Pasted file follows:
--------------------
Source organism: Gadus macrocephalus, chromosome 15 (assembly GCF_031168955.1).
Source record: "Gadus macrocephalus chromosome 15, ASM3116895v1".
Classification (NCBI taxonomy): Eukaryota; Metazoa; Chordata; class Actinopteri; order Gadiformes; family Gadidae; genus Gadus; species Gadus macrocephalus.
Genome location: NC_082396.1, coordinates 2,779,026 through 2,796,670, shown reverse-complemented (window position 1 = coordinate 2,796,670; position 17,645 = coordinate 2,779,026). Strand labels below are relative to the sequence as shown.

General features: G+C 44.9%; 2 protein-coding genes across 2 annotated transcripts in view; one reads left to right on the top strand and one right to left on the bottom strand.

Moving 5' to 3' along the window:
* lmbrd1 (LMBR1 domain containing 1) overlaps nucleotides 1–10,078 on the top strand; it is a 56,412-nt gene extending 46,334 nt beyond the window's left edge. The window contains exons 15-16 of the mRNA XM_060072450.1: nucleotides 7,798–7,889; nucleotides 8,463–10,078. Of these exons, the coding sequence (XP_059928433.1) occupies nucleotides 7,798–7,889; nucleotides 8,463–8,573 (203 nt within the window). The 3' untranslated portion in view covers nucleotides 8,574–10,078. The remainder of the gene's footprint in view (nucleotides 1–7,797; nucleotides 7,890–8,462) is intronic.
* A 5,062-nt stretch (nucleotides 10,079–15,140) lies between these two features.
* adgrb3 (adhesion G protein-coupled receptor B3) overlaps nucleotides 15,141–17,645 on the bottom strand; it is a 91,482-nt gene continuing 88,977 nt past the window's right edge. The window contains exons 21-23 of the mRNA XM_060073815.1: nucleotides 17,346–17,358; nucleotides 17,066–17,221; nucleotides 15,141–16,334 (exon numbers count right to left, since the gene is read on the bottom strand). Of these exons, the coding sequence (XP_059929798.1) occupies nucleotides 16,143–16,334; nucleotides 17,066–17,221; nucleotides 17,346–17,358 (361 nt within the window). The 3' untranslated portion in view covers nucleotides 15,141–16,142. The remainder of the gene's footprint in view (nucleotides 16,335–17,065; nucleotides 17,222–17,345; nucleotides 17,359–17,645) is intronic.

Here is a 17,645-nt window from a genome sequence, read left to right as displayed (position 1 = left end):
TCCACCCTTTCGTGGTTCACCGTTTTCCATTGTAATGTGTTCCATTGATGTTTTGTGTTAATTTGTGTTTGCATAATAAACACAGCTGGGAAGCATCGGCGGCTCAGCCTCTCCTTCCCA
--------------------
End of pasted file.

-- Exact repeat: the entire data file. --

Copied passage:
Source organism: Gadus macrocephalus, chromosome 15 (assembly GCF_031168955.1).
Source record: "Gadus macrocephalus chromosome 15, ASM3116895v1".
Classification (NCBI taxonomy): Eukaryota; Metazoa; Chordata; class Actinopteri; order Gadiformes; family Gadidae; genus Gadus; species Gadus macrocephalus.
Genome location: NC_082396.1, coordinates 2,779,026 through 2,796,670, shown reverse-complemented (window position 1 = coordinate 2,796,670; position 17,645 = coordinate 2,779,026). Strand labels below are relative to the sequence as shown.

General features: G+C 44.9%; 2 protein-coding genes across 2 annotated transcripts in view; one reads left to right on the top strand and one right to left on the bottom strand.

Moving 5' to 3' along the window:
* lmbrd1 (LMBR1 domain containing 1) overlaps nucleotides 1–10,078 on the top strand; it is a 56,412-nt gene extending 46,334 nt beyond the window's left edge. The window contains exons 15-16 of the mRNA XM_060072450.1: nucleotides 7,798–7,889; nucleotides 8,463–10,078. Of these exons, the coding sequence (XP_059928433.1) occupies nucleotides 7,798–7,889; nucleotides 8,463–8,573 (203 nt within the window). The 3' untranslated portion in view covers nucleotides 8,574–10,078. The remainder of the gene's footprint in view (nucleotides 1–7,797; nucleotides 7,890–8,462) is intronic.
* A 5,062-nt stretch (nucleotides 10,079–15,140) lies between these two features.
* adgrb3 (adhesion G protein-coupled receptor B3) overlaps nucleotides 15,141–17,645 on the bottom strand; it is a 91,482-nt gene continuing 88,977 nt past the window's right edge. The window contains exons 21-23 of the mRNA XM_060073815.1: nucleotides 17,346–17,358; nucleotides 17,066–17,221; nucleotides 15,141–16,334 (exon numbers count right to left, since the gene is read on the bottom strand). Of these exons, the coding sequence (XP_059929798.1) occupies nucleotides 16,143–16,334; nucleotides 17,066–17,221; nucleotides 17,346–17,358 (361 nt within the window). The 3' untranslated portion in view covers nucleotides 15,141–16,142. The remainder of the gene's footprint in view (nucleotides 16,335–17,065; nucleotides 17,222–17,345; nucleotides 17,359–17,645) is intronic.

Here is a 17,645-nt window from a genome sequence, read left to right as displayed (position 1 = left end):
TCCACCCTTTCGTGGTTCACCGTTTTCCATTGTAATGTGTTCCATTGATGTTTTGTGTTAATTTGTGTTTGCATAATAAACACAGCTGGGAAGCATCGGCGGCTCAGCCTCTCCTTCCCA